Food was hard to get, and grocery stores began limiting the amount one person could purchase at a time. Allyse and Adam would head to the grocery store and speak directly to the butcher to get enough chicken for their meals, check out, and then go back in for another load. “People looked at us so weird,” she says, shaking her head.
Despite these growing pains, Beehive Meals grew out of its kitchen and was a company of 20 employees by the end of the summer.
Turns out the pandemic made people realize just how nice it was to avoid grocery shopping and food prep. Beehive Meals was now a big enterprise in Davis County, Utah.
I remember coming home to homemade dinner and eating as a family. I grew up with that, and that aided in my desire to prep for my own family.”
Meals bring people together, they say, and that was certainly true for Allyse. “I remember coming home to homemade dinner and eating as a family,” she recalls. “I grew up with that, and that aided in my desire to prep for my own family.” She wanted her daughter and two sons to have the same memories of warm, homemade food around the family dinner table just as she did.
Some of the meals delivered to your doorstep are inspired by the meals Allyse had growing up. “Mom made a lot of casseroles, and I’ve adapted some of those meals.” Like the ever-popular Beef Corn Mac? It was once a Beef Corn-noodle Casserole on Allyse’s childhood dinner table. The Artichoke Chicken? Also once a casserole, adapted for Beehive Meals.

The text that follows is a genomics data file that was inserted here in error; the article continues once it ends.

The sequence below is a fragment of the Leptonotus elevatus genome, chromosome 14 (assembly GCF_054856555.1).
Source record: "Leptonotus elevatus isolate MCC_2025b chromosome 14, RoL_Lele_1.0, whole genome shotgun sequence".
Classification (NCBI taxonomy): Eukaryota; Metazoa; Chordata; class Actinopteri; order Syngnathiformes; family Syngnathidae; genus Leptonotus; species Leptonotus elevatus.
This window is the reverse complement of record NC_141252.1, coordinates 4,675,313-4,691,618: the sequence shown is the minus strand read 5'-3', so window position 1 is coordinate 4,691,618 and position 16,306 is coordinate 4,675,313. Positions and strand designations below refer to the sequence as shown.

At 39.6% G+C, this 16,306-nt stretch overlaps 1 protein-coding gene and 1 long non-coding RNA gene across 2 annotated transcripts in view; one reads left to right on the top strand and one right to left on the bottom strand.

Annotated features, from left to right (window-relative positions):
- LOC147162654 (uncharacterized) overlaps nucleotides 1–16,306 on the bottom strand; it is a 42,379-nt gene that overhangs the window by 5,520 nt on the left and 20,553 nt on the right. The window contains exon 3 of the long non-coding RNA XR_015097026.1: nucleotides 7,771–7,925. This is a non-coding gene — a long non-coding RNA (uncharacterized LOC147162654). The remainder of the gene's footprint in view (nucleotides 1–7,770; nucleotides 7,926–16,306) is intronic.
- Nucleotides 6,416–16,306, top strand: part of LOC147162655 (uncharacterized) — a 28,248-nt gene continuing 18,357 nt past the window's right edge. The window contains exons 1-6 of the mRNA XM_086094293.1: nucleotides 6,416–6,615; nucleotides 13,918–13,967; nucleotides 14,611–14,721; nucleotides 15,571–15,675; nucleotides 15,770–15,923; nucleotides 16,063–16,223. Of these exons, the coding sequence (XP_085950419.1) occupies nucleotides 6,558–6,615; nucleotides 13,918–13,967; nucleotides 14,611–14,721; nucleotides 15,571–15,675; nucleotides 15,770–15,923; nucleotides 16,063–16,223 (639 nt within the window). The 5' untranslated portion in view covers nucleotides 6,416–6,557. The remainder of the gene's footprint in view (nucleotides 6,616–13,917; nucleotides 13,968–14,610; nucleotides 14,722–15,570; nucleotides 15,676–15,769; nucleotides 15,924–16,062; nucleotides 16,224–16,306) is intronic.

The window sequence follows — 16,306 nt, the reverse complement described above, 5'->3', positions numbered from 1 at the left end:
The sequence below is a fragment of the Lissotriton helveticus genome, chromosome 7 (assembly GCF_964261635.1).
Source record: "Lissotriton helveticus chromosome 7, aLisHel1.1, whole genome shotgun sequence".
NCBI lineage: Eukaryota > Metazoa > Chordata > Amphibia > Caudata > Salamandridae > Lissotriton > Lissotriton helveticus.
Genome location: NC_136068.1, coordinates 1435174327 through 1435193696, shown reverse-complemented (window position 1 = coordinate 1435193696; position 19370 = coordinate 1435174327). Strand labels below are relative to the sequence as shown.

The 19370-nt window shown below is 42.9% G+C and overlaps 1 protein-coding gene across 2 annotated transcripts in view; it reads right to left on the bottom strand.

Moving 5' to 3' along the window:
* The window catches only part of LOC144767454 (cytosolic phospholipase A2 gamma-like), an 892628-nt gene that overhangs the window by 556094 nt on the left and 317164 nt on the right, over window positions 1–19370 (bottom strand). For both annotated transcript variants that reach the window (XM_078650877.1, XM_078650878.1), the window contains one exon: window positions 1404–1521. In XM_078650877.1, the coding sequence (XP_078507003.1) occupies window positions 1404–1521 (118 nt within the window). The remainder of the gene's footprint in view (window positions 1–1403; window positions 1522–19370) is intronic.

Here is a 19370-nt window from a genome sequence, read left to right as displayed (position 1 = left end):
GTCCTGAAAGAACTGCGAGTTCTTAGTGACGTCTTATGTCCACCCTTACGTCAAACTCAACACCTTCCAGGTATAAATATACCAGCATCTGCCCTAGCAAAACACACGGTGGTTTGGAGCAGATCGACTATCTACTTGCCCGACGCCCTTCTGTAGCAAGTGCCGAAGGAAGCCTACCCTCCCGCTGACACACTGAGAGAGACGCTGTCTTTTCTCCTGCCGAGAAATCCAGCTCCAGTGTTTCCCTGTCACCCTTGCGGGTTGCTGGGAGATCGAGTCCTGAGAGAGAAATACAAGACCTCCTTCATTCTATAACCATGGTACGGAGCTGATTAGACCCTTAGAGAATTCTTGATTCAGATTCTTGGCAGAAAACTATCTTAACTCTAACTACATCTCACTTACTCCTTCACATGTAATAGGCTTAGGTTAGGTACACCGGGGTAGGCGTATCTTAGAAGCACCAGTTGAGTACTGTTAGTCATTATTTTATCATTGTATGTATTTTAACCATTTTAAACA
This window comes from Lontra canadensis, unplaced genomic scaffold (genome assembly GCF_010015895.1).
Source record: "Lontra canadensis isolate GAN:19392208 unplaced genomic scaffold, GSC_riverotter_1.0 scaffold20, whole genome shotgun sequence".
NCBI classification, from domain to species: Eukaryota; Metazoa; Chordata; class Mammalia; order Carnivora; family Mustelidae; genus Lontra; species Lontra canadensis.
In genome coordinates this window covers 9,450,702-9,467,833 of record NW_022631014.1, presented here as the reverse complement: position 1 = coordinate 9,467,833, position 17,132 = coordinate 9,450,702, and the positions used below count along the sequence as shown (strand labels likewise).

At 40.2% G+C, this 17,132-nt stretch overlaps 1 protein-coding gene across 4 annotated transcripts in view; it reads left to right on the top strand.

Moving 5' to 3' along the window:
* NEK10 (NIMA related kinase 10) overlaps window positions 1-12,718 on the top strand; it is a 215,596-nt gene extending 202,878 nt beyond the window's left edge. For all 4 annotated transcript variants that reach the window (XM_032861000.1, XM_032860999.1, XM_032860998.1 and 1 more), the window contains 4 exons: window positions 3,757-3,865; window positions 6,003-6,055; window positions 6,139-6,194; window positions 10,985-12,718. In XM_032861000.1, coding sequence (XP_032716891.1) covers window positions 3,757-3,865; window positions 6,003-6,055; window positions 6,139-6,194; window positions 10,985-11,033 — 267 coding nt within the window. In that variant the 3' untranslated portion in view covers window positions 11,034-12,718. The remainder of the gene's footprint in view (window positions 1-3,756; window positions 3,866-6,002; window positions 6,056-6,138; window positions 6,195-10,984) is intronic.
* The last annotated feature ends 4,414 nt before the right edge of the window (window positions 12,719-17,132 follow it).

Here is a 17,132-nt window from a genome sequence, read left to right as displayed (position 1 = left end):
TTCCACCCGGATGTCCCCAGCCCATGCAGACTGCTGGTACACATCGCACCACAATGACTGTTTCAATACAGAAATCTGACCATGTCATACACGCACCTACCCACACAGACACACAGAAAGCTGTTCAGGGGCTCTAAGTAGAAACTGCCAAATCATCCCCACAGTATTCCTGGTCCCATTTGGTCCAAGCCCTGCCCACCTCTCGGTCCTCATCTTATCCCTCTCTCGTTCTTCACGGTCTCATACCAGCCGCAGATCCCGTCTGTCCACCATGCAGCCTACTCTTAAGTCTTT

But the food itself isn’t the only way Beehive Meals is a family affair: Allyse and Adam Jackson work together every day to keep this business running. “He’s the entrepreneur,” Allyse says. “He does all the marketing and digital — anything that’s online is him. All the recipes and processes in our facilities is me.” Their entrepreneurial spirit is spreading, too. Their six-year-old daughter is often using her “own little business spirit,” selling eggs from their chickens and saving her money.
Like mother like daughter.
While Allyse certainly didn’t see her freezer meal skills skyrocketing into a multi-state business, she does see a bright future for Beehive Meals now. More vans are on order. She has plans to open deliveries to two more states in 2023 (no spoilers yet!), and she’s looking to the future of expanding their personnel.
“Our product sells itself,” she says. There’s not much they have to do to expand. “We grow by word of mouth — people need this!” But it’s more than that. The friendships and relationships Allyse made in those early days of the one-woman-business are still in place. “Some of our first families are still with us! They use this to feed their families every month and have for the past three years.”
Allyse will tell you freezer meals wasn’t “supposed to be the great big idea,” but to us and so many loyal Beehive Meals consumers, it sure is a GREAT idea.